Purpose: Because calcitonin level remains elevated after initial treatment in many medullary thyroid carcinoma (MTC) patients without evidence of disease in the usual imaging work-up, there is a need to define optimal imaging procedures. Patients and Methods: Fifty-five consecutive elevated calcitonin level MTC patients were enrolled to undergo neck and abdomen ultrasonography (US); neck, chest, and abdomen spiral computed tomography (CT); liver and whole-body magnetic resonance imaging (MRI); bone scintigraphy; and 2-[fluorine-18]fluoro-2-deoxy-D-glucose (FDG) positron emission tomography (PET)/CT scan (PET). Results: Fifty patients underwent neck US, CT, and PET, and neck recurrence was demonstrated in 56, 42, and 32%, respectively. Lung and mediastinum lymph node metastases in the 55 patients were demonstrated in 35 and 31% by CT and in 15 and 20% by PET. Liver imaging with MRI, CT, US, and PET in 41 patients showed liver in 49, 44, 41, and 27% patients, respectively. Bone metastases in 55 patients were demonstrated in 35% by PET, 40% by bone scintigraphy, and 40% by MRI; bone scintigraphy was complementary with MRI for axial lesions but superior for the detection of peripheral lesions. Ten patients had no imaged tumor site despite elevated calcitonin level (median 196 pg/ml; range 39-816). FDG uptake in neoplastic foci was higher in progressive patients but with a considerable overlap with stable ones. Conclusion: The most efficient imaging work-up for depicting MTC tumor sites would consist of a neck US, chest CT, liver MRI, bone scintigraphy, and axial skeleton MRI. FDG PET scan appeared to be less sensitive and of low prognostic value.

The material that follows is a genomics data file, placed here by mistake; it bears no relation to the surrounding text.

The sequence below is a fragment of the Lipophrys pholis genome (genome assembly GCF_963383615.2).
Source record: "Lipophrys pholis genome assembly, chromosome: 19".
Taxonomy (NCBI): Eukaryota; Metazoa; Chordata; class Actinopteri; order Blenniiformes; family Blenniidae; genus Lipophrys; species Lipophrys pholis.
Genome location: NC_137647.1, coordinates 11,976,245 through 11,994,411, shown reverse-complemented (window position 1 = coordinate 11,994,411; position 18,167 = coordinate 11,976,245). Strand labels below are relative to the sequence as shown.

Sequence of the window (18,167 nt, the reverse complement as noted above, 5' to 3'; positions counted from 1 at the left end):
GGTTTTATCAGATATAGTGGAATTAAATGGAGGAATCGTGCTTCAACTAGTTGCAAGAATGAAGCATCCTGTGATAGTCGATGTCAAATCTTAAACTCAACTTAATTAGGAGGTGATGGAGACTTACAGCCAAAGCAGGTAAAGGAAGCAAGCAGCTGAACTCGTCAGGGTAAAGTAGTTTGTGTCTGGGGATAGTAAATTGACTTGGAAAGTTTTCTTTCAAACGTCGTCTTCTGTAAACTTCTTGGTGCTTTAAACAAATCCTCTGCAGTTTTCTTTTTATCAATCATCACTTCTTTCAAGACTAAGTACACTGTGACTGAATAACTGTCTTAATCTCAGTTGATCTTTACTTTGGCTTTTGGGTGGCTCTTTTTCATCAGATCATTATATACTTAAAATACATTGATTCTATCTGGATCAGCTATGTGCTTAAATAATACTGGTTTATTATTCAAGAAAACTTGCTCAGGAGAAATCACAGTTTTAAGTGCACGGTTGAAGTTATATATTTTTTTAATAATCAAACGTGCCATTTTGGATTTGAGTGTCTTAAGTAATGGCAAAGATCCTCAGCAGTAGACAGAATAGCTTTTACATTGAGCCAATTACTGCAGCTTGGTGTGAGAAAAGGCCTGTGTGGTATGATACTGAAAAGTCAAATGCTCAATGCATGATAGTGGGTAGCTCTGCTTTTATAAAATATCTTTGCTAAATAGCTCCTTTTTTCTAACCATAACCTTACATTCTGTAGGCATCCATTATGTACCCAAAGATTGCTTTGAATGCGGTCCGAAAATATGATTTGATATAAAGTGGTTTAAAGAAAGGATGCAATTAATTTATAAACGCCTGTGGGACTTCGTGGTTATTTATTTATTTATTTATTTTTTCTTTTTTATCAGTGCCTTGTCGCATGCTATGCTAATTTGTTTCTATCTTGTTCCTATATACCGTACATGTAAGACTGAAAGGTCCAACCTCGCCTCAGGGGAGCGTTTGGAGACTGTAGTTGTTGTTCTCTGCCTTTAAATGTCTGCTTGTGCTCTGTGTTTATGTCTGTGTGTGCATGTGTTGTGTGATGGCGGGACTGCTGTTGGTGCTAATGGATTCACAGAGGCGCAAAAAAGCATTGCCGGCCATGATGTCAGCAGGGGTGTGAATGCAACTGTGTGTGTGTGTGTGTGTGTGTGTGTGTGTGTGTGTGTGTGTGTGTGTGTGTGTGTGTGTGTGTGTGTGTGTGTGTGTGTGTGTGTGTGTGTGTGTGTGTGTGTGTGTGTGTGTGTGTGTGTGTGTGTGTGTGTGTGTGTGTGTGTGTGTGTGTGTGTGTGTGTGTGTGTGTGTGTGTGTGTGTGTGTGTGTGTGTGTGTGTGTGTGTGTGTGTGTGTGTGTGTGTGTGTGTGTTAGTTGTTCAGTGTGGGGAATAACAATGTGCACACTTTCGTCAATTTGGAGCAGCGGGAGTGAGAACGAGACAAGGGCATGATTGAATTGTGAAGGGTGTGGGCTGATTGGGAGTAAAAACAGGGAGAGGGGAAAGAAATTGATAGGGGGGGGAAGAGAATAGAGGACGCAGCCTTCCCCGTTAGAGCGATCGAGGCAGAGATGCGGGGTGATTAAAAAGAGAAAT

ASJC Scopus subject areas
- Endocrinology, Diabetes and Metabolism